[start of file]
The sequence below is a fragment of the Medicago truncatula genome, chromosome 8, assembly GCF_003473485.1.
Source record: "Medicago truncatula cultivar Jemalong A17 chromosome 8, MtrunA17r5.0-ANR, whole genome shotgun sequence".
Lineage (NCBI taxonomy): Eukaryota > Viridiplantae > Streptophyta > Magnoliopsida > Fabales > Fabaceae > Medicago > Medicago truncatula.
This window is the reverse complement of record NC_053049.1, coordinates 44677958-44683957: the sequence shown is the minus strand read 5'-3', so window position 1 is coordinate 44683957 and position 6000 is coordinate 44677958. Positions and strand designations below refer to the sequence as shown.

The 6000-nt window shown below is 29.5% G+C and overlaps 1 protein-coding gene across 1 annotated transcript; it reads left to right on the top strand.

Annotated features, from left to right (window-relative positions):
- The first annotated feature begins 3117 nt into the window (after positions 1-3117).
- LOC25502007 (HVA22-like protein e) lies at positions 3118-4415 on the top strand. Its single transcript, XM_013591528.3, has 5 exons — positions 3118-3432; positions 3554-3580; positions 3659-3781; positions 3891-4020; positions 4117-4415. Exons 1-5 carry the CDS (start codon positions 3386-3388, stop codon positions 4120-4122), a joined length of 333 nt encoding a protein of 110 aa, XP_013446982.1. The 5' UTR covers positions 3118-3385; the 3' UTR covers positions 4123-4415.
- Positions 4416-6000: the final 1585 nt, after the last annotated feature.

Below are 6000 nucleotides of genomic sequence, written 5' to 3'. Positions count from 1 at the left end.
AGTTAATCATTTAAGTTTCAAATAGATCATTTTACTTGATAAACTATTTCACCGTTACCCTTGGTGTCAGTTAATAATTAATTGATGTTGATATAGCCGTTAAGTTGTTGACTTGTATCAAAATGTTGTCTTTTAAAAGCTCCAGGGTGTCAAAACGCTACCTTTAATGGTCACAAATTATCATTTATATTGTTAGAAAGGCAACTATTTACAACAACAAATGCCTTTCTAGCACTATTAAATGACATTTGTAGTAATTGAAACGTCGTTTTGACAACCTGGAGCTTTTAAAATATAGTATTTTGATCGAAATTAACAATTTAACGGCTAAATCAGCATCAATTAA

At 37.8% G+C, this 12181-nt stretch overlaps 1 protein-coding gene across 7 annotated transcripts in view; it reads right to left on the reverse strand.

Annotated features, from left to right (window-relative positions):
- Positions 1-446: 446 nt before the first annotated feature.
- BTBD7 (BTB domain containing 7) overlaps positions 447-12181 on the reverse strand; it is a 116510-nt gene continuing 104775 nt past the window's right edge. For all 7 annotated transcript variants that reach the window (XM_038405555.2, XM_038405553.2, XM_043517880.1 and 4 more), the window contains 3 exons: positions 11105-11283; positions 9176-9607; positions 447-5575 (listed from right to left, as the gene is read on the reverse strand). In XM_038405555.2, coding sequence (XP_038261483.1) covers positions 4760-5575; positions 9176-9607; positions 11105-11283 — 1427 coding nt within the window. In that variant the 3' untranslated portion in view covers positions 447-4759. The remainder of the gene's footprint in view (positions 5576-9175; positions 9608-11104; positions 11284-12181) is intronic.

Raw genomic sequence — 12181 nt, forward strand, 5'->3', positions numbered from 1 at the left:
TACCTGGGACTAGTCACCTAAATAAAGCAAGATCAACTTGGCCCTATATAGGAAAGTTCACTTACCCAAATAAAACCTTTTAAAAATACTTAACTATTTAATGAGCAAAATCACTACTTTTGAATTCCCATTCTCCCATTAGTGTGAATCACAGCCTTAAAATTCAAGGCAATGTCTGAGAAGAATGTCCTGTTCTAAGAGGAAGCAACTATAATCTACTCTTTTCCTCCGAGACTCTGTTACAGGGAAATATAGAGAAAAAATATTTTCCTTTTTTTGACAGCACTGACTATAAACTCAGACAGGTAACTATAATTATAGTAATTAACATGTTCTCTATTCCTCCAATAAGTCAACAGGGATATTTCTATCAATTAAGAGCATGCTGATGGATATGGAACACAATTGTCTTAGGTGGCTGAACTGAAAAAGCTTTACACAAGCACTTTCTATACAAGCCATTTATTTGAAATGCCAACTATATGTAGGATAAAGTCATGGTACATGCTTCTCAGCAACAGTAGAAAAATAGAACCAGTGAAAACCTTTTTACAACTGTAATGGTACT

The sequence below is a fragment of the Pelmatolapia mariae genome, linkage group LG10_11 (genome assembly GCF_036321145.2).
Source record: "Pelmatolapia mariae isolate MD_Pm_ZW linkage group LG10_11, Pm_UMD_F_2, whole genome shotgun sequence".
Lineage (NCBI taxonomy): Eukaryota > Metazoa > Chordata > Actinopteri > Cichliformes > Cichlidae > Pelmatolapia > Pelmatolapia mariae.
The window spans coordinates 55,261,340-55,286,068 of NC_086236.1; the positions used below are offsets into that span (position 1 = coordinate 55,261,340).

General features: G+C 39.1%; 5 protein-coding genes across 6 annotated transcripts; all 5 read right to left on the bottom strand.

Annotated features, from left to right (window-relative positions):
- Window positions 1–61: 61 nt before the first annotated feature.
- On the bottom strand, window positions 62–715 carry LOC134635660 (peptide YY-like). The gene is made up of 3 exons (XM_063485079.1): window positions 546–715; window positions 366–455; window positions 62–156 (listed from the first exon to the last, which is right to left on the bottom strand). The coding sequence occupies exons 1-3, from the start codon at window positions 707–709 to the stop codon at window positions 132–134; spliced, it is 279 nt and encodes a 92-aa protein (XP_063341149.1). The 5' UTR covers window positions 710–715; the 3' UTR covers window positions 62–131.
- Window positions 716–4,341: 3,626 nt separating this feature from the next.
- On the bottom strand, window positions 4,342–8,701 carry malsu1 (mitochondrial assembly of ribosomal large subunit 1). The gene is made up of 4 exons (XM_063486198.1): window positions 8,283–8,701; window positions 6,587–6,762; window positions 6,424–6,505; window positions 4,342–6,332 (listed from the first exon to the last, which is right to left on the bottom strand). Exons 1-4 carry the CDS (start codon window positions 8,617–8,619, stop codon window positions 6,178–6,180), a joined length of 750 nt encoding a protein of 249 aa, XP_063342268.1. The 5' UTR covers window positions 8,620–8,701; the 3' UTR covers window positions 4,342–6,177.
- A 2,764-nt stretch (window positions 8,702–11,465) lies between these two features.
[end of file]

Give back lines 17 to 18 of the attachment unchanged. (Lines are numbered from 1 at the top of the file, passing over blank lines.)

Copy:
TACCTGGGACTAGTCACCTAAATAAAGCAAGATCAACTTGGCCCTATATAGGAAAGTTCACTTACCCAAATAAAACCTTTTAAAAATACTTAACTATTTAATGAGCAAAATCACTACTTTTGAATTCCCATTCTCCCATTAGTGTGAATCACAGCCTTAAAATTCAAGGCAATGTCTGAGAAGAATGTCCTGTTCTAAGAGGAAGCAACTATAATCTACTCTTTTCCTCCGAGACTCTGTTACAGGGAAATATAGAGAAAAAATATTTTCCTTTTTTTGACAGCACTGACTATAAACTCAGACAGGTAACTATAATTATAGTAATTAACATGTTCTCTATTCCTCCAATAAGTCAACAGGGATATTTCTATCAATTAAGAGCATGCTGATGGATATGGAACACAATTGTCTTAGGTGGCTGAACTGAAAAAGCTTTACACAAGCACTTTCTATACAAGCCATTTATTTGAAATGCCAACTATATGTAGGATAAAGTCATGGTACATGCTTCTCAGCAACAGTAGAAAAATAGAACCAGTGAAAACCTTTTTACAACTGTAATGGTACT

The sequence below is a fragment of the Pelmatolapia mariae genome, linkage group LG10_11 (genome assembly GCF_036321145.2).